I bought a clock that anounced the day and time because mum is also blind. I also set it to announce on the hour and I think it did help keep her orientated but she is past that stage now. What I tended to do with mum is buy her things as presents and at times I used her own money as she was spending next to nothing on herself. Mum would also often accept things if they were from grandchildren - Basically the aim was for her to feel loved re the gifts rather than me as a daughter as she use to say "dictating what she should have" !!!!!!! Its not easy when our mums are trying so hard to hold on but just can't. Mum got so use to her talking clock she used all the time. The other thing I found was getting things in place before she desperately needed them as there was time then for mum to learn to use it - if I got something that bit too late she just could not remember they were there.
  8. rajahh

    rajahh Registered User

    Aug 29, 2008
    I bought my husband a watch with date and time, but at end of each month it has to be altered depending on how many days in the month there are. This caused great confusion, much mumbling and trying to read the instructions on how to do it. He would not let me do it, and of course he never took it off exceept to go to bed and kept it by his bed.

    In the end he broke it. So now he has an ordinary watch. Of course we still have the problem when the clocks change but he managed that this time so we shall see.

  9. cragmaid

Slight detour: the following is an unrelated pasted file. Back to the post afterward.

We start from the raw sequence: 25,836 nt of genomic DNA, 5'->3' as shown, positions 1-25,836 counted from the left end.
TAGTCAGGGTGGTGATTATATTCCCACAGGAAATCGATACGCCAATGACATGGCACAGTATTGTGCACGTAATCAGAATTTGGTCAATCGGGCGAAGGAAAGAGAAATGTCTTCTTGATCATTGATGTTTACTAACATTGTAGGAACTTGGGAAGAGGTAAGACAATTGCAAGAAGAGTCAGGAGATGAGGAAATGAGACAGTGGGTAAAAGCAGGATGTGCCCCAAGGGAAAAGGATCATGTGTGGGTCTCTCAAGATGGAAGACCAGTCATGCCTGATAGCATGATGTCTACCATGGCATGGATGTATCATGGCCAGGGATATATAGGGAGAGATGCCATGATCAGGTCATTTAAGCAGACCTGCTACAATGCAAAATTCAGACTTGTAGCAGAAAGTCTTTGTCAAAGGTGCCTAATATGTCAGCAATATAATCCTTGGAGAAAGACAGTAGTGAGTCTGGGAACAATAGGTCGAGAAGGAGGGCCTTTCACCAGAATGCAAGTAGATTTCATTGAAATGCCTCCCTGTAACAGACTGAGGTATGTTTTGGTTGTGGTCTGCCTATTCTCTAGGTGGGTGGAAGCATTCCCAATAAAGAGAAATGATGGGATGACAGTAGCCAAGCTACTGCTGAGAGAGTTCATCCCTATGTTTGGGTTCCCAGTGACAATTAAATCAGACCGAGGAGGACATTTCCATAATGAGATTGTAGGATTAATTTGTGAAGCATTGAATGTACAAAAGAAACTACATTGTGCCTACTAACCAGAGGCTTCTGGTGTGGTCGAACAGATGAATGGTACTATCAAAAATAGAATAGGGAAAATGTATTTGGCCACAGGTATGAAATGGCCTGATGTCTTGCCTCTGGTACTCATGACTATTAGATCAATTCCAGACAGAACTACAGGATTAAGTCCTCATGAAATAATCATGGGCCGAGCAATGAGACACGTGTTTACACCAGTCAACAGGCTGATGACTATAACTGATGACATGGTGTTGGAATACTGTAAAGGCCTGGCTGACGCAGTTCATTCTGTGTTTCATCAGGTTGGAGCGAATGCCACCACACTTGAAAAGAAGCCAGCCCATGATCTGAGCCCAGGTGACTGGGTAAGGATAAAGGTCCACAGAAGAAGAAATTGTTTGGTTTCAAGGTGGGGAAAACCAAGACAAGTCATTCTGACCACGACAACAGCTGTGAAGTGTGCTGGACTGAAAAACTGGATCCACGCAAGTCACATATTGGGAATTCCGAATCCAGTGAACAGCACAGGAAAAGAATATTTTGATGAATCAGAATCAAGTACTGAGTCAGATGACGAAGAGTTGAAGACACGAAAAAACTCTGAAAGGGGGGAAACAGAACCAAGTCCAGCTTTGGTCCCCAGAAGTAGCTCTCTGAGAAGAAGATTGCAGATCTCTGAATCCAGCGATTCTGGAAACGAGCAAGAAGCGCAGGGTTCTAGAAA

cragmaid Registered User

    Oct 18, 2010
    North East England
    My Mum is blind so a conventional clock or calendar is no use to her.... she has both!! :DHer pill girls tell her the day and date...she forgets.:D She rings me many times, she forgets.:D I can be sitting there and she will ask the date, 5 or 6 times in 30 minutes...she still forgets. :DThe doctors and tests say she is mild to's a bloody good job they don't take my blood pressure.:D:rolleyes::D:rolleyes::D:rolleyes:
  10. I purchased a very large digital clock, time, day month and year

    I also go a sheet of window darkening film to tame the brightness.

    It is large and easy to read. Not a desk top item. But it is a big help to my wife and to me (seldom asks for day anymore)
  11. nmintueo

    nmintueo Registered User

    Jun 28, 2011
    #11 nmintueo, Dec 5, 2011
    Last edited: Sep 7, 2014
    Clock with time, day and full date?

    I got excited when I saw that you had a clock with time, day month and year, because that's what I want, but pretty much all I can find are clocks with time, day, month and temperature - no year. It drives me crazy.

    But when I followed the link, I thought "but where's the year?" -

    I'd love a clock like this wall clock, if only they would ditch the extraneous temperature-and-humidity clutter and give us the year instead:
    • Radio-controlled, so you don't have to adjust it for accuracy or daylight saving.
    • Solar powered, so you don't have to replace batteries.
    • No buttons to push on the front.
    • But NO YEAR, dammit!